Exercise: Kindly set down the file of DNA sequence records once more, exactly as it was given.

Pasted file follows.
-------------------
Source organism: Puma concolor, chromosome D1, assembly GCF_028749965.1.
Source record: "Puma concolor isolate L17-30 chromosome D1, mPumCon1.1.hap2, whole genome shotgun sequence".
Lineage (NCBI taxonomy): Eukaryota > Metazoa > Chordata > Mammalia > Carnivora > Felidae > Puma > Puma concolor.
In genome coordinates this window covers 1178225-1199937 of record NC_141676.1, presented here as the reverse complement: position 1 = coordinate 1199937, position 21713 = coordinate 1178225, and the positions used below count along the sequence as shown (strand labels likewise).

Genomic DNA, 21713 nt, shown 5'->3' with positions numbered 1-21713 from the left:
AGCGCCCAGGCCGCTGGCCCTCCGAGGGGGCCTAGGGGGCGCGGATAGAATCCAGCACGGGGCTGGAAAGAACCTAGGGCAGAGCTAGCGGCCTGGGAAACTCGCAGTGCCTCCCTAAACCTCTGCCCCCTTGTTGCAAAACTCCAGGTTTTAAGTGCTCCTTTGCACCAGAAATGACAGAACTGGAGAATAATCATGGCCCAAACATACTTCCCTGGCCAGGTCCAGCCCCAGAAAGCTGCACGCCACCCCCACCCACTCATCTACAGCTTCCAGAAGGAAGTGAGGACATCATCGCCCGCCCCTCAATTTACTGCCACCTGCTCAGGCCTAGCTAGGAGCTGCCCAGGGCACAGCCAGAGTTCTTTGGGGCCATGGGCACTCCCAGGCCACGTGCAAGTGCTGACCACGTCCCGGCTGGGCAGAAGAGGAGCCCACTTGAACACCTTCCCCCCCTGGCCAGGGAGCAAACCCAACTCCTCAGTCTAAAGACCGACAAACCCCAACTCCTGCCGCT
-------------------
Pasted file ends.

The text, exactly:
Source organism: Puma concolor, chromosome D1, assembly GCF_028749965.1.
Source record: "Puma concolor isolate L17-30 chromosome D1, mPumCon1.1.hap2, whole genome shotgun sequence".
Lineage (NCBI taxonomy): Eukaryota > Metazoa > Chordata > Mammalia > Carnivora > Felidae > Puma > Puma concolor.
In genome coordinates this window covers 1178225-1199937 of record NC_141676.1, presented here as the reverse complement: position 1 = coordinate 1199937, position 21713 = coordinate 1178225, and the positions used below count along the sequence as shown (strand labels likewise).

Genomic DNA, 21713 nt, shown 5'->3' with positions numbered 1-21713 from the left:
AGCGCCCAGGCCGCTGGCCCTCCGAGGGGGCCTAGGGGGCGCGGATAGAATCCAGCACGGGGCTGGAAAGAACCTAGGGCAGAGCTAGCGGCCTGGGAAACTCGCAGTGCCTCCCTAAACCTCTGCCCCCTTGTTGCAAAACTCCAGGTTTTAAGTGCTCCTTTGCACCAGAAATGACAGAACTGGAGAATAATCATGGCCCAAACATACTTCCCTGGCCAGGTCCAGCCCCAGAAAGCTGCACGCCACCCCCACCCACTCATCTACAGCTTCCAGAAGGAAGTGAGGACATCATCGCCCGCCCCTCAATTTACTGCCACCTGCTCAGGCCTAGCTAGGAGCTGCCCAGGGCACAGCCAGAGTTCTTTGGGGCCATGGGCACTCCCAGGCCACGTGCAAGTGCTGACCACGTCCCGGCTGGGCAGAAGAGGAGCCCACTTGAACACCTTCCCCCCCTGGCCAGGGAGCAAACCCAACTCCTCAGTCTAAAGACCGACAAACCCCAACTCCTGCCGCT